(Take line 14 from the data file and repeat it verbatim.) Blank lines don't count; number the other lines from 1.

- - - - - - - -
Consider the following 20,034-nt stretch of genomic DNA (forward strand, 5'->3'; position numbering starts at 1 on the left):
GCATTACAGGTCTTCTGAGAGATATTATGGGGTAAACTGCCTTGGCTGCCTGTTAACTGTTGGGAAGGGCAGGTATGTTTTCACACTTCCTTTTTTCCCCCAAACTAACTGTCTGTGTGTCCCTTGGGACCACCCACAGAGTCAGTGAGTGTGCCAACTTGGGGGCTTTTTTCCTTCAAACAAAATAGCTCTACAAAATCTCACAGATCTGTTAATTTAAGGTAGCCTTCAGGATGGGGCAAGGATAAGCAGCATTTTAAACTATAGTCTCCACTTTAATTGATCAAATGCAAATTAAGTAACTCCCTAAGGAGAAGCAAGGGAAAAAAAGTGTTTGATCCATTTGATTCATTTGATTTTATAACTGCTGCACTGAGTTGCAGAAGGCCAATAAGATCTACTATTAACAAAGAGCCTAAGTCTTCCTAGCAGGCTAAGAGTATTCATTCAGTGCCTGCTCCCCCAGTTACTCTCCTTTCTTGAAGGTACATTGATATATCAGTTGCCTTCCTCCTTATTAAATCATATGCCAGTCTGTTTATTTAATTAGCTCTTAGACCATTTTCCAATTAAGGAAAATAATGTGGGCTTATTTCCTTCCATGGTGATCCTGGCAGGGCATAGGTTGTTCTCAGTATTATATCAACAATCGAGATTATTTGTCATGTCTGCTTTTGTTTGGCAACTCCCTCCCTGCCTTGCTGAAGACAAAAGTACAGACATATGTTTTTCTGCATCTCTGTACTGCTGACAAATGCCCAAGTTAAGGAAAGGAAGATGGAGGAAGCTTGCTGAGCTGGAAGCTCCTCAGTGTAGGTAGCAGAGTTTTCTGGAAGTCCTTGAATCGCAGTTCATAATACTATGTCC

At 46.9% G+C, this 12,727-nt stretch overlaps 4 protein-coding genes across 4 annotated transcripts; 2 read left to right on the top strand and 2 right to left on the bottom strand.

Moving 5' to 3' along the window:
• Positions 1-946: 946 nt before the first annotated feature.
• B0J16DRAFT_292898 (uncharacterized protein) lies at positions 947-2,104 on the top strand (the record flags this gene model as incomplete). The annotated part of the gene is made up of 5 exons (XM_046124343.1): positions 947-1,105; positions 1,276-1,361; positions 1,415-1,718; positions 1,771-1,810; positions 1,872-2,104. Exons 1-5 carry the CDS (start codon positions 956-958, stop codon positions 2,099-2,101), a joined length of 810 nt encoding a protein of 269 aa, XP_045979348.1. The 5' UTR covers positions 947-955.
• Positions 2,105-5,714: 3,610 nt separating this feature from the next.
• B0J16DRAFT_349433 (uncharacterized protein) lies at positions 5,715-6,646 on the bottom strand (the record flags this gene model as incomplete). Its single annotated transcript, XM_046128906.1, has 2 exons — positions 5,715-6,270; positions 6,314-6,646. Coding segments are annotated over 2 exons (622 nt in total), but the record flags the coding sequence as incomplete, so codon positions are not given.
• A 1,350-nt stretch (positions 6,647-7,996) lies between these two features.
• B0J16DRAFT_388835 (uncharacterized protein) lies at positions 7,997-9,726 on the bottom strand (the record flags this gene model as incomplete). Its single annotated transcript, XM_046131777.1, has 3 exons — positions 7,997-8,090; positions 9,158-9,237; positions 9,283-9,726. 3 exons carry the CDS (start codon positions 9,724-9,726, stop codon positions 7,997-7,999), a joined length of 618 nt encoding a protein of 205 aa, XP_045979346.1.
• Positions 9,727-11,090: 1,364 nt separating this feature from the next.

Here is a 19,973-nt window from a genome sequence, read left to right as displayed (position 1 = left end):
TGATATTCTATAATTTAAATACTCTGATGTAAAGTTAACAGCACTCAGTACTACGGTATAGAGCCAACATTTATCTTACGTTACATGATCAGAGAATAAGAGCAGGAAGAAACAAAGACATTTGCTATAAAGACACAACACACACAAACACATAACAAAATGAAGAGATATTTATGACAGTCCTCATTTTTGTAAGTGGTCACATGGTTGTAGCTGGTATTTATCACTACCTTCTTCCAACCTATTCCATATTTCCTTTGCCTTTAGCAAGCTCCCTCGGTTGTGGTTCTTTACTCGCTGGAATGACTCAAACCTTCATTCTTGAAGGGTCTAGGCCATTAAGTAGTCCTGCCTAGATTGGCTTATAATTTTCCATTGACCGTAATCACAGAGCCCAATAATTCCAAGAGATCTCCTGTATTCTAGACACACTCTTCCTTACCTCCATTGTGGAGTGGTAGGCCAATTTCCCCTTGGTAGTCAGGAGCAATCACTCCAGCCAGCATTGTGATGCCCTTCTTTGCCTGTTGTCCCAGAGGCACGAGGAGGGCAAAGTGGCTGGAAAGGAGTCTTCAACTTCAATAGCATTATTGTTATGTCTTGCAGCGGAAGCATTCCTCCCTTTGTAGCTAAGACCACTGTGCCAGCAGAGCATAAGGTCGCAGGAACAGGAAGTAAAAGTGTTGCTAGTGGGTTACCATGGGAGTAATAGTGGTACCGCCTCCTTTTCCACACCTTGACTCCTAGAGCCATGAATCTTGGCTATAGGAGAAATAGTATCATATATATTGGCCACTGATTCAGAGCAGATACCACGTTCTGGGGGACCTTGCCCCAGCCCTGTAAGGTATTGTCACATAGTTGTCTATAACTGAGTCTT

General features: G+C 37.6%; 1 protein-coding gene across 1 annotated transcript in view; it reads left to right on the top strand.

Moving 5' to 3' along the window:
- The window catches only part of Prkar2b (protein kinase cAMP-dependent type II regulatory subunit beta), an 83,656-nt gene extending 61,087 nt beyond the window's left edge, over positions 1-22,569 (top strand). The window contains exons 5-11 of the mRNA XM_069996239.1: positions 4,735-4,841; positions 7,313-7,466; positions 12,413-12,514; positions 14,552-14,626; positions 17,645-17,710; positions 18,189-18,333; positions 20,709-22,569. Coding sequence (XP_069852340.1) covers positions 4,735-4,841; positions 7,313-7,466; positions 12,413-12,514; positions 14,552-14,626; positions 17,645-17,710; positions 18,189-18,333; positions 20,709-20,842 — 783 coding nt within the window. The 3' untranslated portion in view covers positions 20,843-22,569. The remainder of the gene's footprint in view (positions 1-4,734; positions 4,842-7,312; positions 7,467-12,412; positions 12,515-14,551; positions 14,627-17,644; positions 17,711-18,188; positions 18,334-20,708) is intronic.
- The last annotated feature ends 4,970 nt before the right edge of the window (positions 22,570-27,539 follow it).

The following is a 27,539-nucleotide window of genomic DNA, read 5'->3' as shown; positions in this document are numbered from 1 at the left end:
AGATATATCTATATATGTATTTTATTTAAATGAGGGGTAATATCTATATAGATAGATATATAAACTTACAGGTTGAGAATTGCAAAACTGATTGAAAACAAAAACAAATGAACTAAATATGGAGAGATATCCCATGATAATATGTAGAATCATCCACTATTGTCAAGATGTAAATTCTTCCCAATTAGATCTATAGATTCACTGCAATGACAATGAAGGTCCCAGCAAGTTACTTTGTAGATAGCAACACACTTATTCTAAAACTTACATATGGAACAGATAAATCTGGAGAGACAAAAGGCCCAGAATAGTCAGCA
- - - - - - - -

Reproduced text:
General features: G+C 37.6%; 1 protein-coding gene across 1 annotated transcript in view; it reads left to right on the top strand.